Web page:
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Short Notes: Why We Shouldn’t Grade Schools

by Jose Vilson on November 25, 2012

in Short Notes

Before I proceed, dozens of people from various school districts have told me that my site is blocked on their school computers. In the event that it is, you can always get my articles via e-mail by signing up on the right-hand side of this blog or by subscribing via RSS for my savvy readers, also on the right-hand side.  They can block my site’s URL, but they can’t block your e-mails or your RSS reader.

A few notes:

Quotable:

“Yesterday, we had a nice conversation on Twitter [with regards to] experience, newbies, and challenges in teaching profession. It’s been a busy semester and what I share online is to try to bridge understanding as to what’s happening on the ground level, the ground zero of education reform, [namely] the school. So I share this: whose fault is it that a rambunctious classroom wreaks havoc on a campus? The teacher, the admin, the school, the system? We have a math/science shortage in the U.S. so we import teachers in these areas from the Philippines where [their education] system is vastly different. They arrive in South Central [Los Angeles], shell-shocked. The district mandates struggling readers to take a prescribed curriculum, READ 180.

Students are grouped together because behavior issues are strongly correlated to reading difficulties. By end of the day, kids are up to no good. The teacher new to the country struggles. [There's no money] for mentors, no money for appropriate number of admins to supervise teachers adequately, plus a language barrier. Do we expect such students to not throw chairs, not say f**k you to staff members before eight in the morning, or not throw bloody maxi pads around? So, in conclusion, experience matters, but so does a well-funded educational system, community resources to combat poverty and empathy by all.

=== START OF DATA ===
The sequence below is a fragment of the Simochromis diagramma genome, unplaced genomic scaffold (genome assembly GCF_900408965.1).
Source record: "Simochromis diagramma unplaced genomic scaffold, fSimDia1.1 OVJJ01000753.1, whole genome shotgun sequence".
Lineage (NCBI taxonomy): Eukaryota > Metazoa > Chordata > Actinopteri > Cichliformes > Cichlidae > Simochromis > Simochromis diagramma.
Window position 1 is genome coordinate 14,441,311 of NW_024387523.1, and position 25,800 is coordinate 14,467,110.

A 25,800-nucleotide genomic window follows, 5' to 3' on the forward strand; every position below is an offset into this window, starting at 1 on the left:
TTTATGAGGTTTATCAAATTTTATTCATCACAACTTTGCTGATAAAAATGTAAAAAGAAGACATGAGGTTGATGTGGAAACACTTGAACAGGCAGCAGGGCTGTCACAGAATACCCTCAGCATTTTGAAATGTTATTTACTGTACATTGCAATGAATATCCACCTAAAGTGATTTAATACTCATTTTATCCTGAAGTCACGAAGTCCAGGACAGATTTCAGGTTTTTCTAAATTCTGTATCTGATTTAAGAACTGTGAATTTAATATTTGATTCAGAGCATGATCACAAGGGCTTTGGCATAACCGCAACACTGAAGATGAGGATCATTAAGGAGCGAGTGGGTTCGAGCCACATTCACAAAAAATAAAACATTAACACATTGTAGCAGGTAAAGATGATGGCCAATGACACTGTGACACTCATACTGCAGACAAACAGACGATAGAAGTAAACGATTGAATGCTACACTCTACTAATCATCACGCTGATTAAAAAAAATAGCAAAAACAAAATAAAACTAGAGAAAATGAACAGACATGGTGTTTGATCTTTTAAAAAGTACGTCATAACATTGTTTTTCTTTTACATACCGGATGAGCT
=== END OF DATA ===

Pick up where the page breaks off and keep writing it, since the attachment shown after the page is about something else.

- Martha Infante, emphasis and brackets mine

Jose

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For a while, you’ve been told of this magical manuscript in the works now for the last two years. If you’re still here after waiting that long, congratulations. As a gift for your perseverance and dedication, I present to you an excerpt of said manuscript, sponsored by Middleweb.com:

One time I kept the kids after school because they kept uttering the n-word. Rosa Parks had died the day before, and I got so furious to hear it spoken aloud that I had a tutorial on why I feel the way I do about it. I shut the door, and wrote the word on the blackboard. Silence. “Now, you listen to me. We didn’t fight for you to sit here where you can get an opportunity to do better for yourselves and your communities so you could use this language around each other.” It’s one of the standard diatribes we concerned folk have, and what amazed me was that, soon after, the whole school learned of this lesson. 7H3 spread it. They slapped people’s shoulders when they used the n-word around me. The amount of respect they had for me personally stirred me, even when many of them didn’t try as hard as they could academically. They reciprocated the dedication I had to them two-fold. I was tough but they understood why.

For more, read here and comment there!

Thanks again for your continued support.

Jose, who can’t believe his fortunes …